Automotive Battery Replacement
An automotive battery is a type of rechargeable battery that supplies electric energy to an automobile. Usually this refers to an SLI battery (starting, lighting, ignition ) to power the starter motor, the lights, and the ignition system of a vehicle’s engine. Automotive SLI batteries are usually lead-acid type, and are made of six galvanic cells in series to provide a 12 volt system. Each cell provides 2.1 volts for a total of 12.6 volt at full charge.
Lead-acid batteries are made up of plates of lead and separate plates of lead dioxide, which are submerged into an electrolyte solution of about 35% sulfuric acid and 65% water. This causes a chemical reaction that releases electrons, allowing them to flow through conductors to produce electricity.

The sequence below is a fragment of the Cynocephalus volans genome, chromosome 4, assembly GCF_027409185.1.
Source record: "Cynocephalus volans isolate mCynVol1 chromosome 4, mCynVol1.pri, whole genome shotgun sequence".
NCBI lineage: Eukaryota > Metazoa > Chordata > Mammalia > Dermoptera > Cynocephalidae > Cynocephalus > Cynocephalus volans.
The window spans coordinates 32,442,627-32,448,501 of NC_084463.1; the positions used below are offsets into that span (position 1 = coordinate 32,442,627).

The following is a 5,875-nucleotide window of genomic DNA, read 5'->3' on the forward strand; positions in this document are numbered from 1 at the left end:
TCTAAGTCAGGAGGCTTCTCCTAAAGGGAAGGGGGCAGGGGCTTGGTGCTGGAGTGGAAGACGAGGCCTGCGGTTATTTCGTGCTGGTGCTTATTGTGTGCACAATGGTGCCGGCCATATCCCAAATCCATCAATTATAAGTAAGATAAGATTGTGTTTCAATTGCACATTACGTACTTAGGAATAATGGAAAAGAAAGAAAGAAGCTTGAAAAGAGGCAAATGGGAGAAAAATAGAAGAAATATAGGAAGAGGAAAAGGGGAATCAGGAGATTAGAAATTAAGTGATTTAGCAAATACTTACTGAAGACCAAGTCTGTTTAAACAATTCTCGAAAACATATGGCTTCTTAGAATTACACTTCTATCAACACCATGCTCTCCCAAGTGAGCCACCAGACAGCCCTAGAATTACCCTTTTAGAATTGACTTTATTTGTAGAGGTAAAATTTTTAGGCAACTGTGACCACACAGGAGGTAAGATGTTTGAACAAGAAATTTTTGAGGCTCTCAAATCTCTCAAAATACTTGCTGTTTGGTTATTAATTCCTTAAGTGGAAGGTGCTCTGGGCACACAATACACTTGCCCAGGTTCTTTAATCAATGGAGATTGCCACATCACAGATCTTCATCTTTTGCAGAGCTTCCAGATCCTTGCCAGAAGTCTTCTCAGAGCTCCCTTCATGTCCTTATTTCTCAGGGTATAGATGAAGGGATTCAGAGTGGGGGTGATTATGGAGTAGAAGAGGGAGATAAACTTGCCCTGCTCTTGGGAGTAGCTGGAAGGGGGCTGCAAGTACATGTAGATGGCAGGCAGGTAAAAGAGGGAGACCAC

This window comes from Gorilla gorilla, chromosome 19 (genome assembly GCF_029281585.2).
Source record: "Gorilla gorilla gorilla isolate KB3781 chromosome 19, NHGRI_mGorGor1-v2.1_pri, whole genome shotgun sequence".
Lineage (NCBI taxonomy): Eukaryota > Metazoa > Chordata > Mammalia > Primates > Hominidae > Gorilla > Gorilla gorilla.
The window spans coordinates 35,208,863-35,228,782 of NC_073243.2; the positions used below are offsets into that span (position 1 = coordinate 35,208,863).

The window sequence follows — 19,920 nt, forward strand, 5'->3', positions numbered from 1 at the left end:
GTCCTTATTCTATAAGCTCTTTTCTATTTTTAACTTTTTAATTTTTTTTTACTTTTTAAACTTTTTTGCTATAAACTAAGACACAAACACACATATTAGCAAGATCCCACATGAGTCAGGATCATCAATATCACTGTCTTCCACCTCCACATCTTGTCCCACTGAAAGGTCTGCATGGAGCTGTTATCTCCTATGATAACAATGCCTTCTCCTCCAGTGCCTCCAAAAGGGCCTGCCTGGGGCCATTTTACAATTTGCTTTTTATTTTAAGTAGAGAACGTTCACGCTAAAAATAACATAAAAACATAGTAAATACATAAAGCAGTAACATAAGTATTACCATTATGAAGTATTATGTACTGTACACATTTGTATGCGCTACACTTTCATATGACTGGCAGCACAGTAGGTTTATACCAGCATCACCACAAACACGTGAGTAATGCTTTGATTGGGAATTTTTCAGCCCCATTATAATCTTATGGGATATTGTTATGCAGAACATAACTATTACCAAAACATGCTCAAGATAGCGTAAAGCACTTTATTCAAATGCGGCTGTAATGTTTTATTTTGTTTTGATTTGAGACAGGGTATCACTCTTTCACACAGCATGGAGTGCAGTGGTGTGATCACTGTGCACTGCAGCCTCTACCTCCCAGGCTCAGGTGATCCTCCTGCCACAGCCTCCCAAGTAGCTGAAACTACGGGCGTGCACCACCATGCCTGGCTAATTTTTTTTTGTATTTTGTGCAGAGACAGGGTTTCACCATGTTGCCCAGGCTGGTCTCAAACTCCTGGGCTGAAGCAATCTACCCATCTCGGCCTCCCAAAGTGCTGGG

As the battery discharges, the acid of the electrolyte reacts with the materials of the plates, changing their surface to lead sulfate. When the battery is recharged, the chemical reaction is reversed: the lead sulfate reforms into lead oxide and lead. With the plates restored to their original condition, the process may now be repeated.
The average life of a car battery is between two and five years. Life expectancy varies by where you live. It ranges from fifty-one months in extremely cold areas to just thirty months in extremely hot climates. Another consideration is how frequently you drive short distances and how often you keep your gadgets plugged in. The battery will drain faster if you regularly drive for 20 minutes or less. This does not allow your battery to fully charge. Try your best to keep these short trips to a minimum.